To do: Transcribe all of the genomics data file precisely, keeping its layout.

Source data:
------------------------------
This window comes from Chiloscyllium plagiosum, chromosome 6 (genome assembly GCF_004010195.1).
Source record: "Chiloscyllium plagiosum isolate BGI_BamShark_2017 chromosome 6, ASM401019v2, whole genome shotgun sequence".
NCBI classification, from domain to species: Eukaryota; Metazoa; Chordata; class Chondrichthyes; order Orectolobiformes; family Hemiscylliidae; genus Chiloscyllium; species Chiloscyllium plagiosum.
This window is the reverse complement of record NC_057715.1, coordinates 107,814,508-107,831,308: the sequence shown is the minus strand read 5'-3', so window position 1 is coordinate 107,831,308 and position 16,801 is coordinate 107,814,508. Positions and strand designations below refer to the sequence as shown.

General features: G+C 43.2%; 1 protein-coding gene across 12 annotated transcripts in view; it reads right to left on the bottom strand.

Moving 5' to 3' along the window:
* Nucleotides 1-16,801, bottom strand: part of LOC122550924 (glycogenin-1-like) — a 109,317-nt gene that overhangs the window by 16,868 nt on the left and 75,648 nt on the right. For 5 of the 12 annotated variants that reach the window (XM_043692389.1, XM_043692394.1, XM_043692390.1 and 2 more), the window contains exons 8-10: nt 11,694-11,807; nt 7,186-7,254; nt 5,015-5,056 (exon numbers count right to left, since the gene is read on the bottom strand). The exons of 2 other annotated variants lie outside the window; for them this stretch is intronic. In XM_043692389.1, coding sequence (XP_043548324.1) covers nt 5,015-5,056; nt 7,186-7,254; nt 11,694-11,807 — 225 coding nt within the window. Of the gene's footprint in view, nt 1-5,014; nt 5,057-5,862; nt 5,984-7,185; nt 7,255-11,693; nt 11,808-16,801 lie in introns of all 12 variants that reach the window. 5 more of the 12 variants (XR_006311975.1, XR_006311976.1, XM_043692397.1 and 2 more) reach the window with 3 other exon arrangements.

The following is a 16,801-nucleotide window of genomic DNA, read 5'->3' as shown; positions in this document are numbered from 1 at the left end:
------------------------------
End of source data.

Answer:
This window comes from Chiloscyllium plagiosum, chromosome 6 (genome assembly GCF_004010195.1).
Source record: "Chiloscyllium plagiosum isolate BGI_BamShark_2017 chromosome 6, ASM401019v2, whole genome shotgun sequence".
NCBI classification, from domain to species: Eukaryota; Metazoa; Chordata; class Chondrichthyes; order Orectolobiformes; family Hemiscylliidae; genus Chiloscyllium; species Chiloscyllium plagiosum.
This window is the reverse complement of record NC_057715.1, coordinates 107,814,508-107,831,308: the sequence shown is the minus strand read 5'-3', so window position 1 is coordinate 107,831,308 and position 16,801 is coordinate 107,814,508. Positions and strand designations below refer to the sequence as shown.

General features: G+C 43.2%; 1 protein-coding gene across 12 annotated transcripts in view; it reads right to left on the bottom strand.

Moving 5' to 3' along the window:
* Nucleotides 1-16,801, bottom strand: part of LOC122550924 (glycogenin-1-like) — a 109,317-nt gene that overhangs the window by 16,868 nt on the left and 75,648 nt on the right. For 5 of the 12 annotated variants that reach the window (XM_043692389.1, XM_043692394.1, XM_043692390.1 and 2 more), the window contains exons 8-10: nt 11,694-11,807; nt 7,186-7,254; nt 5,015-5,056 (exon numbers count right to left, since the gene is read on the bottom strand). The exons of 2 other annotated variants lie outside the window; for them this stretch is intronic. In XM_043692389.1, coding sequence (XP_043548324.1) covers nt 5,015-5,056; nt 7,186-7,254; nt 11,694-11,807 — 225 coding nt within the window. Of the gene's footprint in view, nt 1-5,014; nt 5,057-5,862; nt 5,984-7,185; nt 7,255-11,693; nt 11,808-16,801 lie in introns of all 12 variants that reach the window. 5 more of the 12 variants (XR_006311975.1, XR_006311976.1, XM_043692397.1 and 2 more) reach the window with 3 other exon arrangements.

The following is a 16,801-nucleotide window of genomic DNA, read 5'->3' as shown; positions in this document are numbered from 1 at the left end: